“And keep your hands to yourself,” she ordered.
“As if I’d touch that – hawg.”
“Enough!” she snapped.
It wasn’t over. She could count on it. I’d get even if it took years. Danny Laemon and Miss Sweet would suffer unspeakable fates. But for now I just wanted to forget what had happened. I wanted everybody else to forget too. Soon we’d pass through the entrance to Point Park where doves rested on the arms of a stone sentry standing there. I was sure I was just as brave and stoical as he was – maybe more so. He’d only been shot at by Yankees – not peed on by Danny Laemon. Besides, I consoled myself, Terry and the guys would welcome me back to the fold once I produced the matches needed to fire up the Marlboros Terry managed to conceal on his person with the aplomb of a Houdini.
On arriving we spilled out of the bus, acting anything like the young ladies and gentlemen we’d been instructed to be. The plan was to move in orderly fashion from one monument to the next, reading dedications and historical information provided for “The Battle Above the Clouds.” Actually, it had been more of a skirmish but the local historical society had made it something more dramatic we could all be proud of as descendants of those snuff munching veterans of the Late Unpleasantness. As with the best laid battle strategies, the plan to keep our attention riveted on the historically significant quickly dissolved. Both Miss Sweet and the mothers retreated to some benches on the edge of the battlefield. Old Miss Sweet’s eyes were failing and the mothers would soon be preoccupied. Our fun could begin.
My friends were following Terry Crutcher in tandem down to the farthest edge of the park. We’d gotten separated due to the unfortunate seating arrangement I’d been forced to endure earlier. Now I was running across open field to catch up. They spotted me and were pointing. With only a hundred yards or so separating us, they responded as if to an alarm, their legs churning into a stampede that led them down a steep declivity and out of sight.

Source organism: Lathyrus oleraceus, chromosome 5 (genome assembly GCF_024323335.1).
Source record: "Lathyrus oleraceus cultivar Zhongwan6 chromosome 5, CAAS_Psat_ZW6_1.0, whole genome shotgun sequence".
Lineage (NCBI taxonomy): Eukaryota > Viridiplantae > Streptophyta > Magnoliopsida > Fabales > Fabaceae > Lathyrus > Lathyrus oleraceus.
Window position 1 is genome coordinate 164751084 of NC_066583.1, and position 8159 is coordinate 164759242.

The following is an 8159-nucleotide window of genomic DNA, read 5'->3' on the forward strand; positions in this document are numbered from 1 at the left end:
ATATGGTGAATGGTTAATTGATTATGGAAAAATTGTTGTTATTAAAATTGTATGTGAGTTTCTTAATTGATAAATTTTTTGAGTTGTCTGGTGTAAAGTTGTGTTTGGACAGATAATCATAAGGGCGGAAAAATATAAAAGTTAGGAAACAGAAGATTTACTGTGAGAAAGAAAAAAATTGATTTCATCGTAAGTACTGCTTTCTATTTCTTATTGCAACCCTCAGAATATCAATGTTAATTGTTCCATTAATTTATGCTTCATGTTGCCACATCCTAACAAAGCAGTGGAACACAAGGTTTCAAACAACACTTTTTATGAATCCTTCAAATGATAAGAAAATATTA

I slowed to a trot. Where were they going? Hadn’t they seen me? I owned the matches. Suddenly it hit me with the percussive force of a slap they might be avoiding me. No, I said reassuringly, they wouldn’t do that. We were buddies. I was even captain of our Gray-Y football team, the reason being I knew my left from my right on a consistent basis. Probably they’d just found a spot where the smoke couldn’t be detected. I ran to catch up.
Sensing something uncertain, even a little dangerous, the instant I reached the high weeds, I paused, sniffing the air cautiously like an animal. Without warning my friends leaped out of the foliage, bombarding me with persimmons. The assault was furious. Two splattered my shirt even before I could figure out what my so-called buddies were throwing.
“Heifers!” I shouted, not bothering with gender distinctions.
A second volley drove me back a yard or two in retreat. From the opposite direction, another of the small fruits connected, this one exploding on the bare flesh of my forearm. Pulpy amber juice dribbled down my elbow. I was caught in their crossfire. Several more persimmons whizzed by my head, barely missing. Despite my efforts to close ranks by huddling low to the ground, I was a conspicuous target. There was only one thing to do. Fight back.
Persimmons lay on the ground around me. They squished through my fingers as I scooped them up, firing back. It was like heaving the stringy innards of a pumpkin. Suddenly I knew how Lee and Longstreet had felt, or even Brackston Bragg, worse general in either army.